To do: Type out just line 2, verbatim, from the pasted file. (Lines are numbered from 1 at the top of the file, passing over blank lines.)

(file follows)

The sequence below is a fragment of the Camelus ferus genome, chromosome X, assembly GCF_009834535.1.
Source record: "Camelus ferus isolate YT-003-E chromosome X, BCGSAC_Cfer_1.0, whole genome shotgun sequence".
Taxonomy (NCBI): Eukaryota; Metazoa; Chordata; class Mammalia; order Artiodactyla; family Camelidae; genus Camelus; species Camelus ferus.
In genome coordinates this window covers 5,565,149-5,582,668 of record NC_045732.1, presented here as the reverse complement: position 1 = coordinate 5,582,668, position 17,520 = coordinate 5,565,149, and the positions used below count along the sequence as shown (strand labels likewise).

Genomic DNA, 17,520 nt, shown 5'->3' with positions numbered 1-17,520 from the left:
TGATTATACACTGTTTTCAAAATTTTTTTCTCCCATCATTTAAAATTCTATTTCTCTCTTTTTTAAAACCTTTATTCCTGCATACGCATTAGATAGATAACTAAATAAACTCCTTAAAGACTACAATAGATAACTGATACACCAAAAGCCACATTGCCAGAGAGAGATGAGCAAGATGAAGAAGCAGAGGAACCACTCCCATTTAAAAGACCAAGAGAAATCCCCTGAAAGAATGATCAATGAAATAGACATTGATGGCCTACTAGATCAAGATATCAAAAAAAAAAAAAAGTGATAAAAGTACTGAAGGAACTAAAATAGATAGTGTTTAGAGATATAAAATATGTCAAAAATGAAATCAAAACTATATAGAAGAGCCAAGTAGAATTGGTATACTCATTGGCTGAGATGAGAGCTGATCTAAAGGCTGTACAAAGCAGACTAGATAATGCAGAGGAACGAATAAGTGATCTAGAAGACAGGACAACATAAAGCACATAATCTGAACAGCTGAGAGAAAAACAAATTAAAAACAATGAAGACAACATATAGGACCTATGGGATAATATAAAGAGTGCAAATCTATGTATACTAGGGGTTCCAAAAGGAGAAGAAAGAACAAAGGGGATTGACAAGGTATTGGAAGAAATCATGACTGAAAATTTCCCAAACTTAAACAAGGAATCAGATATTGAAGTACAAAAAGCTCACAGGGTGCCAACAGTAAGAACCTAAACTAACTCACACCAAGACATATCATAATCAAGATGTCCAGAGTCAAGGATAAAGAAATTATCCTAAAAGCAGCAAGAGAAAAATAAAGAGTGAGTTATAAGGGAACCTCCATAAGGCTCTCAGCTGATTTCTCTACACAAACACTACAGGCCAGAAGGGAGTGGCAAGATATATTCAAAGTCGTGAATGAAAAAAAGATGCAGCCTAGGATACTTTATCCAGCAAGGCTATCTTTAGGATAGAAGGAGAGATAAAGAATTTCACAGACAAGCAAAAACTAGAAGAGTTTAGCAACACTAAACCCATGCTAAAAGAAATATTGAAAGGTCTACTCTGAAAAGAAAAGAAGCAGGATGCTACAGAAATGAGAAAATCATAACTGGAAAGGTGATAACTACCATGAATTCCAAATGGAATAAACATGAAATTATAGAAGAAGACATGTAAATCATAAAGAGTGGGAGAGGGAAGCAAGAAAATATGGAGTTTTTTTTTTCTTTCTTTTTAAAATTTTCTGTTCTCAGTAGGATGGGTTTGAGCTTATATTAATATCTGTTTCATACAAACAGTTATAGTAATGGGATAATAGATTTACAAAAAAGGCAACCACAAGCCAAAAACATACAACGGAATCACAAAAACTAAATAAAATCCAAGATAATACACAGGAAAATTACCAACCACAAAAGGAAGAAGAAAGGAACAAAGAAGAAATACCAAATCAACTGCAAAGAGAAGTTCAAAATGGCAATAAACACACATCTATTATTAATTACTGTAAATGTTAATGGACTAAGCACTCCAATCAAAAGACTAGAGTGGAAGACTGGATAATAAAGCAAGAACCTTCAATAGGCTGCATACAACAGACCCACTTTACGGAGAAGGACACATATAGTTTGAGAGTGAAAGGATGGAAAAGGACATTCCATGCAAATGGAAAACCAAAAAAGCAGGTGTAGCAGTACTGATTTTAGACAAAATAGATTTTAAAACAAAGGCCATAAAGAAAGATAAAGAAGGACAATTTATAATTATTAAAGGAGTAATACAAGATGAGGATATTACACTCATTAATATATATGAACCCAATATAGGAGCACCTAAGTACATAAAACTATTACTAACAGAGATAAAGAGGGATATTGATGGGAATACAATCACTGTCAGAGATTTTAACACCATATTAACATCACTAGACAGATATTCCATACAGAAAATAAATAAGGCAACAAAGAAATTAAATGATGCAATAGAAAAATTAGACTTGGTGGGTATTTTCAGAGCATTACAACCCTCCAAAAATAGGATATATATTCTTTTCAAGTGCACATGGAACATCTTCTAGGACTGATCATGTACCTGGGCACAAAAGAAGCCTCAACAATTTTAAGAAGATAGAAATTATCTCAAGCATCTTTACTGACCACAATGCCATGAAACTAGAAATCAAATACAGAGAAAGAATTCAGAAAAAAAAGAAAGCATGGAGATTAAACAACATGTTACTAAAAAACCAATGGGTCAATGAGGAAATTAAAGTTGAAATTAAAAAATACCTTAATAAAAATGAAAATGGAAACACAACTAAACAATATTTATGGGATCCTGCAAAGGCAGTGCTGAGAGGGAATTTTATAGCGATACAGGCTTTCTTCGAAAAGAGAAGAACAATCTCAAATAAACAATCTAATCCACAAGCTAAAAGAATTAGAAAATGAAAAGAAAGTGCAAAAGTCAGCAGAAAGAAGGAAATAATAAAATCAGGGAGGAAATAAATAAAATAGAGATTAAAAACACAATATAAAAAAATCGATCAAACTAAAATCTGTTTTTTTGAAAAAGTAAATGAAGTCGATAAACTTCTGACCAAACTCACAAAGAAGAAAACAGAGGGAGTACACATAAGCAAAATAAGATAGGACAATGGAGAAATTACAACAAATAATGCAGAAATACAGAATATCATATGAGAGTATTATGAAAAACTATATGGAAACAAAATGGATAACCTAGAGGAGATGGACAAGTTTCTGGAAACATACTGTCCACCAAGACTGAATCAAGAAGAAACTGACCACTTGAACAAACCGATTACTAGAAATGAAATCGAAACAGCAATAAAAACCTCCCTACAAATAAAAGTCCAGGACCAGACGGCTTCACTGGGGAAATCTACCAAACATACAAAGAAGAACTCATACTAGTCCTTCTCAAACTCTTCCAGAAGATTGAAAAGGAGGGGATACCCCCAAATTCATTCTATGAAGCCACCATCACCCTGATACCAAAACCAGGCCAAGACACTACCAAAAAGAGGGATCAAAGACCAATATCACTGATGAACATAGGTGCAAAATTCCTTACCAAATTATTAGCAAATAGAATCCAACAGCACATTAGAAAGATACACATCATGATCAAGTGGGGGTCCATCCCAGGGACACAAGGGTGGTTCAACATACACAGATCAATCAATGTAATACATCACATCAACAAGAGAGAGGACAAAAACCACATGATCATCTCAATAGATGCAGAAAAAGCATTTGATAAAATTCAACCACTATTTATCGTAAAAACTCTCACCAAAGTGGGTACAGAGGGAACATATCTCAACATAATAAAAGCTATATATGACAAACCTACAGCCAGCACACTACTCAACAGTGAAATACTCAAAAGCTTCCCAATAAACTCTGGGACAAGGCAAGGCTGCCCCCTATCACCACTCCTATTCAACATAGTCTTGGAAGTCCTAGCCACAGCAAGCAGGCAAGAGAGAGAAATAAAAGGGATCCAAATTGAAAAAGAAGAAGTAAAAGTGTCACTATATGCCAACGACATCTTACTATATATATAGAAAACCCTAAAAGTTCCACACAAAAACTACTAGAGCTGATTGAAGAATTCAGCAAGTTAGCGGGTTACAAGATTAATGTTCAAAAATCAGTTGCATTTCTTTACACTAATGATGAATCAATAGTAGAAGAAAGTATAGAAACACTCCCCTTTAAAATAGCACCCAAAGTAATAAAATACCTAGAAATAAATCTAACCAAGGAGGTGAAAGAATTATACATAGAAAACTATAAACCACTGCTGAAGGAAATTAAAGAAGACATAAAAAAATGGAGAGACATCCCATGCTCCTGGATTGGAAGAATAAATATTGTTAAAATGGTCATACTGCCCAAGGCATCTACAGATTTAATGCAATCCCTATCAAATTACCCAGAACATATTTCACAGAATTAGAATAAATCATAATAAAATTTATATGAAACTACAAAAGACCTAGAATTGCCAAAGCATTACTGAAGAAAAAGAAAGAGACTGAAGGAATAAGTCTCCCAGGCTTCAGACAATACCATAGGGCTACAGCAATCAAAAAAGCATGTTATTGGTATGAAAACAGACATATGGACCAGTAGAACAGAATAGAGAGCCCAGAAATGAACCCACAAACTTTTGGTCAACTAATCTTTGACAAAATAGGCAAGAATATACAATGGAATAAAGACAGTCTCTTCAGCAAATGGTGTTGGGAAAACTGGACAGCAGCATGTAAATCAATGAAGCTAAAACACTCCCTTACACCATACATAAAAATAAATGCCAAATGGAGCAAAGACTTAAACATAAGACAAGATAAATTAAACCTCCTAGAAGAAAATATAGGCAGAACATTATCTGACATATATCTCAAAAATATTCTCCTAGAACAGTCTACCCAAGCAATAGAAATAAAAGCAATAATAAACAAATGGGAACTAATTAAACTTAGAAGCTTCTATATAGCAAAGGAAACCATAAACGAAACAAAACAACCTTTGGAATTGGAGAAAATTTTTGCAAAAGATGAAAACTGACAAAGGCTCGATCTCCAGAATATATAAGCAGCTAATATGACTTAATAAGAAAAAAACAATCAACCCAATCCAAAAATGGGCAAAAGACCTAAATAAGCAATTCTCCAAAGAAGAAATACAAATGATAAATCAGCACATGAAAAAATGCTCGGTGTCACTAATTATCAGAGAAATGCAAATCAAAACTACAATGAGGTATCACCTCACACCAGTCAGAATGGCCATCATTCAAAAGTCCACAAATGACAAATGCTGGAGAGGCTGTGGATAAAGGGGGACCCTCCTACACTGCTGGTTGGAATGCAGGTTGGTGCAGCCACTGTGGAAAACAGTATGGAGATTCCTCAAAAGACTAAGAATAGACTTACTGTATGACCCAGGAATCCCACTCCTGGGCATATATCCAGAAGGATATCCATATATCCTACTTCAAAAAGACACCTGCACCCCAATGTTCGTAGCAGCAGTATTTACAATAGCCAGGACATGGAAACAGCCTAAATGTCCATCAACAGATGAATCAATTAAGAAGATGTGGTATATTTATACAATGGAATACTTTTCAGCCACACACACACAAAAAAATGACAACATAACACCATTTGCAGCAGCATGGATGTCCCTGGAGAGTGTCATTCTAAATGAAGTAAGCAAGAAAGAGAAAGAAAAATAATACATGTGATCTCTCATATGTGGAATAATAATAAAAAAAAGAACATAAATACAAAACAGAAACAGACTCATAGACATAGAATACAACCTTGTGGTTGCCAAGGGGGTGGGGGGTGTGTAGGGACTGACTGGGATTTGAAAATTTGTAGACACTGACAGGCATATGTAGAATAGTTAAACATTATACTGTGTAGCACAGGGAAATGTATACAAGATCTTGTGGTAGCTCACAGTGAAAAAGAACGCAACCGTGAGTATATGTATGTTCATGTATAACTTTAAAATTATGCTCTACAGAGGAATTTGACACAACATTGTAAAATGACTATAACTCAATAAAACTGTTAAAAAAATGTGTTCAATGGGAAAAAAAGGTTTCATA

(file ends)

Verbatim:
Source record: "Camelus ferus isolate YT-003-E chromosome X, BCGSAC_Cfer_1.0, whole genome shotgun sequence".